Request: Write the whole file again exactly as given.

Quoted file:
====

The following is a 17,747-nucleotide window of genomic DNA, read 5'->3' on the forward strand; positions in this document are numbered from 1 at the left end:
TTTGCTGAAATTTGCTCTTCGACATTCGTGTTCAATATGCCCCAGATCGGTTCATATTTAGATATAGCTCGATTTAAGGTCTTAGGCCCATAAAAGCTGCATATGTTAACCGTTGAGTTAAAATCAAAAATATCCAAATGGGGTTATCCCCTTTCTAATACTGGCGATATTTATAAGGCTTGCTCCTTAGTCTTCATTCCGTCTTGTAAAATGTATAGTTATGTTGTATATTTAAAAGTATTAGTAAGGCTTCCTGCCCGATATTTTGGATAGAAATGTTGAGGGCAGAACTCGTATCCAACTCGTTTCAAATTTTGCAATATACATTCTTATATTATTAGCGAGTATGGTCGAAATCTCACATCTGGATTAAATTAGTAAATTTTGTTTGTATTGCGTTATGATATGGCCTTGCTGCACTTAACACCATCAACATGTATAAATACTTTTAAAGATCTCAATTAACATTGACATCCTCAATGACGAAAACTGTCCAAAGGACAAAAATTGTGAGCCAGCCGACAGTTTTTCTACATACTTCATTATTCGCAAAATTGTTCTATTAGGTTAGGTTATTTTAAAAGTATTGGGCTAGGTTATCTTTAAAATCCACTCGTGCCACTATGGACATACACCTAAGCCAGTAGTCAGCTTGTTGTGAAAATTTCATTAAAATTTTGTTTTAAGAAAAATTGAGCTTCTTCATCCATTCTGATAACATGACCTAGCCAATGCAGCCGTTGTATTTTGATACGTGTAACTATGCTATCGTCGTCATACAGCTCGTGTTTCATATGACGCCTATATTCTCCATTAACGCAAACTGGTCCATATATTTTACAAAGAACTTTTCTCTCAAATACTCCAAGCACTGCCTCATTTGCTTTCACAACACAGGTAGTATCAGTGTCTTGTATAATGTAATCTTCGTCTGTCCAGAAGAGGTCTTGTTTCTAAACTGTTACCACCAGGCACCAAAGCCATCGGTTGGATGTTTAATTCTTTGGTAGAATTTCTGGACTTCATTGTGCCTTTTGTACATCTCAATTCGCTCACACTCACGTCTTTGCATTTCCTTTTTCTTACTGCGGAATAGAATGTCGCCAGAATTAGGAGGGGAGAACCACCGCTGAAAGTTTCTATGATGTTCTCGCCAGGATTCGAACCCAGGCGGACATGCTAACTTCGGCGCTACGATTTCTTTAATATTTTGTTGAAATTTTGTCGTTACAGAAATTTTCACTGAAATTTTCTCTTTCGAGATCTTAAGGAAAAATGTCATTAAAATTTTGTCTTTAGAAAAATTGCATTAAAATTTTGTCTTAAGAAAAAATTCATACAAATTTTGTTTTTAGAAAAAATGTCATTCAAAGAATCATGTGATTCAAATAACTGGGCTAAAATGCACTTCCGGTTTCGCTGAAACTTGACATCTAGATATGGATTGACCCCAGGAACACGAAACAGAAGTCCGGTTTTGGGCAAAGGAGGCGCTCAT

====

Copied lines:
The following is a 17,747-nucleotide window of genomic DNA, read 5'->3' on the forward strand; positions in this document are numbered from 1 at the left end:
TTTGCTGAAATTTGCTCTTCGACATTCGTGTTCAATATGCCCCAGATCGGTTCATATTTAGATATAGCTCGATTTAAGGTCTTAGGCCCATAAAAGCTGCATATGTTAACCGTTGAGTTAAAATCAAAAATATCCAAATGGGGTTATCCCCTTTCTAATACTGGCGATATTTATAAGGCTTGCTCCTTAGTCTTCATTCCGTCTTGTAAAATGTATAGTTATGTTGTATATTTAAAAGTATTAGTAAGGCTTCCTGCCCGATATTTTGGATAGAAATGTTGAGGGCAGAACTCGTATCCAACTCGTTTCAAATTTTGCAATATACATTCTTATATTATTAGCGAGTATGGTCGAAATCTCACATCTGGATTAAATTAGTAAATTTTGTTTGTATTGCGTTATGATATGGCCTTGCTGCACTTAACACCATCAACATGTATAAATACTTTTAAAGATCTCAATTAACATTGACATCCTCAATGACGAAAACTGTCCAAAGGACAAAAATTGTGAGCCAGCCGACAGTTTTTCTACATACTTCATTATTCGCAAAATTGTTCTATTAGGTTAGGTTATTTTAAAAGTATTGGGCTAGGTTATCTTTAAAATCCACTCGTGCCACTATGGACATACACCTAAGCCAGTAGTCAGCTTGTTGTGAAAATTTCATTAAAATTTTGTTTTAAGAAAAATTGAGCTTCTTCATCCATTCTGATAACATGACCTAGCCAATGCAGCCGTTGTATTTTGATACGTGTAACTATGCTATCGTCGTCATACAGCTCGTGTTTCATATGACGCCTATATTCTCCATTAACGCAAACTGGTCCATATATTTTACAAAGAACTTTTCTCTCAAATACTCCAAGCACTGCCTCATTTGCTTTCACAACACAGGTAGTATCAGTGTCTTGTATAATGTAATCTTCGTCTGTCCAGAAGAGGTCTTGTTTCTAAACTGTTACCACCAGGCACCAAAGCCATCGGTTGGATGTTTAATTCTTTGGTAGAATTTCTGGACTTCATTGTGCCTTTTGTACATCTCAATTCGCTCACACTCACGTCTTTGCATTTCCTTTTTCTTACTGCGGAATAGAATGTCGCCAGAATTAGGAGGGGAGAACCACCGCTGAAAGTTTCTATGATGTTCTCGCCAGGATTCGAACCCAGGCGGACATGCTAACTTCGGCGCTACGATTTCTTTAATATTTTGTTGAAATTTTGTCGTTACAGAAATTTTCACTGAAATTTTCTCTTTCGAGATCTTAAGGAAAAATGTCATTAAAATTTTGTCTTTAGAAAAATTGCATTAAAATTTTGTCTTAAGAAAAAATTCATACAAATTTTGTTTTTAGAAAAAATGTCATTCAAAGAATCATGTGATTCAAATAACTGGGCTAAAATGCACTTCCGGTTTCGCTGAAACTTGACATCTAGATATGGATTGACCCCAGGAACACGAAACAGAAGTCCGGTTTTGGGCAAAGGAGGCGCTCAT